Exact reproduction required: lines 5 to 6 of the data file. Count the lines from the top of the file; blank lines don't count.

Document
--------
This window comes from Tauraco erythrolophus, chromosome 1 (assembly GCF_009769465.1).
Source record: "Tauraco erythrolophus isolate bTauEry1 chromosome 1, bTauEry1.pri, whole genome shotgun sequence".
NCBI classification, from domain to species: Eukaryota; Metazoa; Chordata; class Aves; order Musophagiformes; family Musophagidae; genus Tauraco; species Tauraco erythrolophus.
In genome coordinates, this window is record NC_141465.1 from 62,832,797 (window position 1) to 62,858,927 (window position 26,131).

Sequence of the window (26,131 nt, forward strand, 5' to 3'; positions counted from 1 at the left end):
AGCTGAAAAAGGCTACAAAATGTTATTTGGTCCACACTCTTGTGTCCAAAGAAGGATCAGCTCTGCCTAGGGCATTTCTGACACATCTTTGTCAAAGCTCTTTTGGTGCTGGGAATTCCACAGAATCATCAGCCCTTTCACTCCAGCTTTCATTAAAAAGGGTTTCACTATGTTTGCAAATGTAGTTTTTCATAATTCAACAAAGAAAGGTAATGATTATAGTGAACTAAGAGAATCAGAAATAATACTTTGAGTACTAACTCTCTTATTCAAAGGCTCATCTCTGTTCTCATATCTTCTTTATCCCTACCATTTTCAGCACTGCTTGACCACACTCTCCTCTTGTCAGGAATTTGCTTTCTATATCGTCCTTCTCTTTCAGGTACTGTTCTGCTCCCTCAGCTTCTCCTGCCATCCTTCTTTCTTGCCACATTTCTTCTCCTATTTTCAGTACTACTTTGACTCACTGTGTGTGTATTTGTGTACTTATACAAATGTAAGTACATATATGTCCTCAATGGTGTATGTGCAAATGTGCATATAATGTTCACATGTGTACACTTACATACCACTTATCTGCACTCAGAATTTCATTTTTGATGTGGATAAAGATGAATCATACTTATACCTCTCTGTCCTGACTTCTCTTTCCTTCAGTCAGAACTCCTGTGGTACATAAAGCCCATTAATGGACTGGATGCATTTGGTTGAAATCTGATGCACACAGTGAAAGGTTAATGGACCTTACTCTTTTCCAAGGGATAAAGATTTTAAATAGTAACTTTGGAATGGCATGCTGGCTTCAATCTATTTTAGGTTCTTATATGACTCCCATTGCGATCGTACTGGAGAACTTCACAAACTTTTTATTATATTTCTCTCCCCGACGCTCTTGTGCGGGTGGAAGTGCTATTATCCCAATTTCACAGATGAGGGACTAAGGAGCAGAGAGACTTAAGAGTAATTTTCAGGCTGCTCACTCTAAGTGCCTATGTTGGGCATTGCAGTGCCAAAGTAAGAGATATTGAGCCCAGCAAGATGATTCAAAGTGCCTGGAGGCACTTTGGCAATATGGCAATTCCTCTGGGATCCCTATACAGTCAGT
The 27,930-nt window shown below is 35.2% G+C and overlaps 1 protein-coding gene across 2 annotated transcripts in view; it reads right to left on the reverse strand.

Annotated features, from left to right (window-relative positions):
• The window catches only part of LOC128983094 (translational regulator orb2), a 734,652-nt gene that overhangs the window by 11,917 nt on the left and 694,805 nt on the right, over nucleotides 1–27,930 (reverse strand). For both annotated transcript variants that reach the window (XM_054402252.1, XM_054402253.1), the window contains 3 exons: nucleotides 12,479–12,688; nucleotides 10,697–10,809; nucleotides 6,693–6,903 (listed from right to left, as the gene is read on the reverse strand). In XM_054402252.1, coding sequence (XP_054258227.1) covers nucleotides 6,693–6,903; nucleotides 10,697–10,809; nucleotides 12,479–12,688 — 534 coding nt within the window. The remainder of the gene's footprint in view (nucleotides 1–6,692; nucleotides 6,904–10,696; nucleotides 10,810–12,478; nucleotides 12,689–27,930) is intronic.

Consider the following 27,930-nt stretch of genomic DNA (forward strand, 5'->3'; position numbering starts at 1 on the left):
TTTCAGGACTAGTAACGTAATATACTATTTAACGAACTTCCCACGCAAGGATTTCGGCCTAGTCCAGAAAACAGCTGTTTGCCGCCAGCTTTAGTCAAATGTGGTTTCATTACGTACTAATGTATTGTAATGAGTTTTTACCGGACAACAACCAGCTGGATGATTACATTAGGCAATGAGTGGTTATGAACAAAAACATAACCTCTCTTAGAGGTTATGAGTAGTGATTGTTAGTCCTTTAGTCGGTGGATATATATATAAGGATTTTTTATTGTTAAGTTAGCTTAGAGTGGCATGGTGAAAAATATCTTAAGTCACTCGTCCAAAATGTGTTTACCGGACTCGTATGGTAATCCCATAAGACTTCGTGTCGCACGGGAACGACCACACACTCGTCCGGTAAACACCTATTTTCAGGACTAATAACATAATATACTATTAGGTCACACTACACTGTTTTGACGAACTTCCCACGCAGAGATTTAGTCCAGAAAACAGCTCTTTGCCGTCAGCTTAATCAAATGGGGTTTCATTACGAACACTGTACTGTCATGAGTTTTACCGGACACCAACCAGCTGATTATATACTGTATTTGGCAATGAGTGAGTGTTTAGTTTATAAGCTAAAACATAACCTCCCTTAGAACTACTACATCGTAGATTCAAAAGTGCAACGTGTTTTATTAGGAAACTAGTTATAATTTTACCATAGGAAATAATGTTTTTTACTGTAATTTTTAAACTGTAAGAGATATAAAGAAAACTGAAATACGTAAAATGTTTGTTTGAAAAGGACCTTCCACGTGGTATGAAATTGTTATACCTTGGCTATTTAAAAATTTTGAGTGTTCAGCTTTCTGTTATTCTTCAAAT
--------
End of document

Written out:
Sequence of the window (26,131 nt, forward strand, 5' to 3'; positions counted from 1 at the left end):
AGCTGAAAAAGGCTACAAAATGTTATTTGGTCCACACTCTTGTGTCCAAAGAAGGATCAGCTCTGCCTAGGGCATTTCTGACACATCTTTGTCAAAGCTCTTTTGGTGCTGGGAATTCCACAGAATCATCAGCCCTTTCACTCCAGCTTTCATTAAAAAGGGTTTCACTATGTTTGCAAATGTAGTTTTTCATAATTCAACAAAGAAAGGTAATGATTATAGTGAACTAAGAGAATCAGAAATAATACTTTGAGTACTAACTCTCTTATTCAAAGGCTCATCTCTGTTCTCATATCTTCTTTATCCCTACCATTTTCAGCACTGCTTGACCACACTCTCCTCTTGTCAGGAATTTGCTTTCTATATCGTCCTTCTCTTTCAGGTACTGTTCTGCTCCCTCAGCTTCTCCTGCCATCCTTCTTTCTTGCCACATTTCTTCTCCTATTTTCAGTACTACTTTGACTCACTGTGTGTGTATTTGTGTACTTATACAAATGTAAGTACATATATGTCCTCAATGGTGTATGTGCAAATGTGCATATAATGTTCACATGTGTACACTTACATACCACTTATCTGCACTCAGAATTTCATTTTTGATGTGGATAAAGATGAATCATACTTATACCTCTCTGTCCTGACTTCTCTTTCCTTCAGTCAGAACTCCTGTGGTACATAAAGCCCATTAATGGACTGGATGCATTTGGTTGAAATCTGATGCACACAGTGAAAGGTTAATGGACCTTACTCTTTTCCAAGGGATAAAGATTTTAAATAGTAACTTTGGAATGGCATGCTGGCTTCAATCTATTTTAGGTTCTTATATGACTCCCATTGCGATCGTACTGGAGAACTTCACAAACTTTTTATTATATTTCTCTCCCCGACGCTCTTGTGCGGGTGGAAGTGCTATTATCCCAATTTCACAGATGAGGGACTAAGGAGCAGAGAGACTTAAGAGTAATTTTCAGGCTGCTCACTCTAAGTGCCTATGTTGGGCATTGCAGTGCCAAAGTAAGAGATATTGAGCCCAGCAAGATGATTCAAAGTGCCTGGAGGCACTTTGGCAATATGGCAATTCCTCTGGGATCCCTATACAGTCAGT